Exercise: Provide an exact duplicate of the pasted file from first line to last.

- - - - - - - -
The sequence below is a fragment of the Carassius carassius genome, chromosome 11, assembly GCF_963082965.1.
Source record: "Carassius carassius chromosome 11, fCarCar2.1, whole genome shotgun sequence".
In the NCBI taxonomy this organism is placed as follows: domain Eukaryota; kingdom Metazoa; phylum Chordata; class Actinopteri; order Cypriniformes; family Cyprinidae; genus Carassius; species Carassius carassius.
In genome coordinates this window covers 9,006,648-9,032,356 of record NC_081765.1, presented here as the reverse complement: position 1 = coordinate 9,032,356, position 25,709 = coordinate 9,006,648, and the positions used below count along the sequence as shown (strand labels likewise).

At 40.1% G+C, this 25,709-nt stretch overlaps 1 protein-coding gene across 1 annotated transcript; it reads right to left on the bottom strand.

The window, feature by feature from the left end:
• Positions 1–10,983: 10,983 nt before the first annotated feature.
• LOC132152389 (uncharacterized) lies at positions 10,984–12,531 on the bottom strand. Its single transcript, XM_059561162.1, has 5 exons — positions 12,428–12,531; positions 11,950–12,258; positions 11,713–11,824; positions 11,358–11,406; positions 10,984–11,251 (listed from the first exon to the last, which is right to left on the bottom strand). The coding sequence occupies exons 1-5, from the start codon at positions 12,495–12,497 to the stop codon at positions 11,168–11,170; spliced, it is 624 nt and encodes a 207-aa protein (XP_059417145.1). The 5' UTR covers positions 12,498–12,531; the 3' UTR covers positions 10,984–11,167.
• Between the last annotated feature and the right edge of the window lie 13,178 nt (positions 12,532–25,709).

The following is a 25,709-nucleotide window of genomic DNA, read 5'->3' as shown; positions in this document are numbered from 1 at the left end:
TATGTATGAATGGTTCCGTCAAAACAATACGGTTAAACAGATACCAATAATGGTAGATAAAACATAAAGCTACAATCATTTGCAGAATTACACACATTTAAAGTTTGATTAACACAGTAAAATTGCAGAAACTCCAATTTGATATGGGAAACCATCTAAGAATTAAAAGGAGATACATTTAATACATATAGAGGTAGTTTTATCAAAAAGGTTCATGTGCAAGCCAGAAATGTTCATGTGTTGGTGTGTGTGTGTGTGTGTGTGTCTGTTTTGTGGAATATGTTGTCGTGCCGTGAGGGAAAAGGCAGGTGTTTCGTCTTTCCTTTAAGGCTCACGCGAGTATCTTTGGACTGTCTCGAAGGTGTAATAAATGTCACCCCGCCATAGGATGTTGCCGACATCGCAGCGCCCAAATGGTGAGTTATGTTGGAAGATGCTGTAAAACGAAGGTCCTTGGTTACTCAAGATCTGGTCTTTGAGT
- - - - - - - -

The sequence below is a fragment of the Carassius carassius genome, chromosome 11, assembly GCF_963082965.1.
Source record: "Carassius carassius chromosome 11, fCarCar2.1, whole genome shotgun sequence".
In the NCBI taxonomy this organism is placed as follows: domain Eukaryota; kingdom Metazoa; phylum Chordata; class Actinopteri; order Cypriniformes; family Cyprinidae; genus Carassius; species Carassius carassius.
In genome coordinates this window covers 9,006,648-9,032,356 of record NC_081765.1, presented here as the reverse complement: position 1 = coordinate 9,032,356, position 25,709 = coordinate 9,006,648, and the positions used below count along the sequence as shown (strand labels likewise).

At 40.1% G+C, this 25,709-nt stretch overlaps 1 protein-coding gene across 1 annotated transcript; it reads right to left on the bottom strand.

The window, feature by feature from the left end:
• Positions 1–10,983: 10,983 nt before the first annotated feature.
• LOC132152389 (uncharacterized) lies at positions 10,984–12,531 on the bottom strand. Its single transcript, XM_059561162.1, has 5 exons — positions 12,428–12,531; positions 11,950–12,258; positions 11,713–11,824; positions 11,358–11,406; positions 10,984–11,251 (listed from the first exon to the last, which is right to left on the bottom strand). The coding sequence occupies exons 1-5, from the start codon at positions 12,495–12,497 to the stop codon at positions 11,168–11,170; spliced, it is 624 nt and encodes a 207-aa protein (XP_059417145.1). The 5' UTR covers positions 12,498–12,531; the 3' UTR covers positions 10,984–11,167.
• Between the last annotated feature and the right edge of the window lie 13,178 nt (positions 12,532–25,709).

The following is a 25,709-nucleotide window of genomic DNA, read 5'->3' as shown; positions in this document are numbered from 1 at the left end:
TATGTATGAATGGTTCCGTCAAAACAATACGGTTAAACAGATACCAATAATGGTAGATAAAACATAAAGCTACAATCATTTGCAGAATTACACACATTTAAAGTTTGATTAACACAGTAAAATTGCAGAAACTCCAATTTGATATGGGAAACCATCTAAGAATTAAAAGGAGATACATTTAATACATATAGAGGTAGTTTTATCAAAAAGGTTCATGTGCAAGCCAGAAATGTTCATGTGTTGGTGTGTGTGTGTGTGTGTGTGTCTGTTTTGTGGAATATGTTGTCGTGCCGTGAGGGAAAAGGCAGGTGTTTCGTCTTTCCTTTAAGGCTCACGCGAGTATCTTTGGACTGTCTCGAAGGTGTAATAAATGTCACCCCGCCATAGGATGTTGCCGACATCGCAGCGCCCAAATGGTGAGTTATGTTGGAAGATGCTGTAAAACGAAGGTCCTTGGTTACTCAAGATCTGGTCTTTGAGT